And this, by the way, is why I am so distressed at what is happening.  I have been a bit taken aback in the last couple days to find that my vociferous opposition to the intervention is shared by many of the arch-conservatives back home that I almost never see eye-to-eye with.  But while they may rant against the war because Obama started it, and everything he does is evil, or because it was “unconstitutional” or, worst of all (but most frequent of all), because it is not clear to them how it “serves American interests,” that is not why we must oppose it.  I’m all for helping the oppressed, not American interests.  But will this help the oppressed?  Not if it is founded on deception, as it seems to be.  Not if it shows no love of enemy, no interest in reconciliation.  Not if it is has no clear objectives or victory strategy.  In short, we must oppose it because it has given no clear evidence of being in any way a just war.  I hope in a post this weekend to analyze the conflict rigorously in terms of traditional just war criteria, to show just how seriously it falls short.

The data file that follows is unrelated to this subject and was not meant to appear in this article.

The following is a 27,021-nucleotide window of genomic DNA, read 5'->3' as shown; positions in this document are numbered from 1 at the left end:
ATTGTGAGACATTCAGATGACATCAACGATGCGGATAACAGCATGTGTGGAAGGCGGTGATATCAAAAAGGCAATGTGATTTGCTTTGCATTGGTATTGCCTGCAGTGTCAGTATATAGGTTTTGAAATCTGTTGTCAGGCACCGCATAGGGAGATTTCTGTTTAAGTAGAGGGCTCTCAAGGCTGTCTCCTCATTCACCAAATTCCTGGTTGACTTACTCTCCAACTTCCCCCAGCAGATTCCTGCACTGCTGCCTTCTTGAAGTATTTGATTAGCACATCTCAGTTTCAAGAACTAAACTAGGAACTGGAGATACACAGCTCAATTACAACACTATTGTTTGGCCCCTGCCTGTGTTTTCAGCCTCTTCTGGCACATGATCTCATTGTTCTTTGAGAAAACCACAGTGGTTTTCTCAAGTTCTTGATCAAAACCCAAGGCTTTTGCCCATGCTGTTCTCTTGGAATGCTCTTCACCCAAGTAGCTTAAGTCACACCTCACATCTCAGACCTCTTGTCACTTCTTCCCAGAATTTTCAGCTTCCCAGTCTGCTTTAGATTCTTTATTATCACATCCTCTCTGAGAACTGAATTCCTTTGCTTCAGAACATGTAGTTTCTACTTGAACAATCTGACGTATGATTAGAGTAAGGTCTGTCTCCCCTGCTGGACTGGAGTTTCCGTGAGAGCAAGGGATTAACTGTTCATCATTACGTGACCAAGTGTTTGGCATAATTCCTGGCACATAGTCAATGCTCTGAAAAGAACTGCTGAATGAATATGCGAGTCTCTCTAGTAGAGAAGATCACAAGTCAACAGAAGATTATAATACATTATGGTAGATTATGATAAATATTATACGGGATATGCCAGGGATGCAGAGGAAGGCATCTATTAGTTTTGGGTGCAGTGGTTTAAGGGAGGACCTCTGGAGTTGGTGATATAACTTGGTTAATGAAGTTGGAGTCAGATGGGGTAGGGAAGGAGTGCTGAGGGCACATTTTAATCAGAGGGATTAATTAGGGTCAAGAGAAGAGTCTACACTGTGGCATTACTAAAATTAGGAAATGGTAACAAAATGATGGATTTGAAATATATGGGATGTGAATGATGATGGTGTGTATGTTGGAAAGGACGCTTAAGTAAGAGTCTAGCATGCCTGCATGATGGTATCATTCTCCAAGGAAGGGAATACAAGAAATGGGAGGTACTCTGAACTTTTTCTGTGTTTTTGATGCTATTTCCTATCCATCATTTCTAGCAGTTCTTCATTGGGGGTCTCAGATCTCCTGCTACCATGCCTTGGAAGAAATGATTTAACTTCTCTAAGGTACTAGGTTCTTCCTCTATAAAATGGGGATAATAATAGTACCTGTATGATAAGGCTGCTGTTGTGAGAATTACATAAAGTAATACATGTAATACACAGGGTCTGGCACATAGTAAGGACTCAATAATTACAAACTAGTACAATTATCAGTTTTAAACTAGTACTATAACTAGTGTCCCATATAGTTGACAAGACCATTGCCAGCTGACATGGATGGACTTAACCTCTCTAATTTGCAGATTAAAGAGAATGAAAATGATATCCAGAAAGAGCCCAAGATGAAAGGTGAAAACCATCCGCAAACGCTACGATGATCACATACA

(Thanks to Nick Needham for the Buchanan link; and here are a few more for thought-provoking further reading: http://www.newvision.co.ug/D/8/12/749765http://www.guardian.co.uk/commentisfree/2011/mar/22/libya-conflict-aimshttp://www.nytimes.com/2011/03/22/world/africa/22tripoli.html?_r=1&hphttp://www.guardian.co.uk/commentisfree/2011/mar/22/libya-no-fly-zone-united-nationshttp://www.stratfor.com/weekly/20110321-libya-west-narrative-democracy)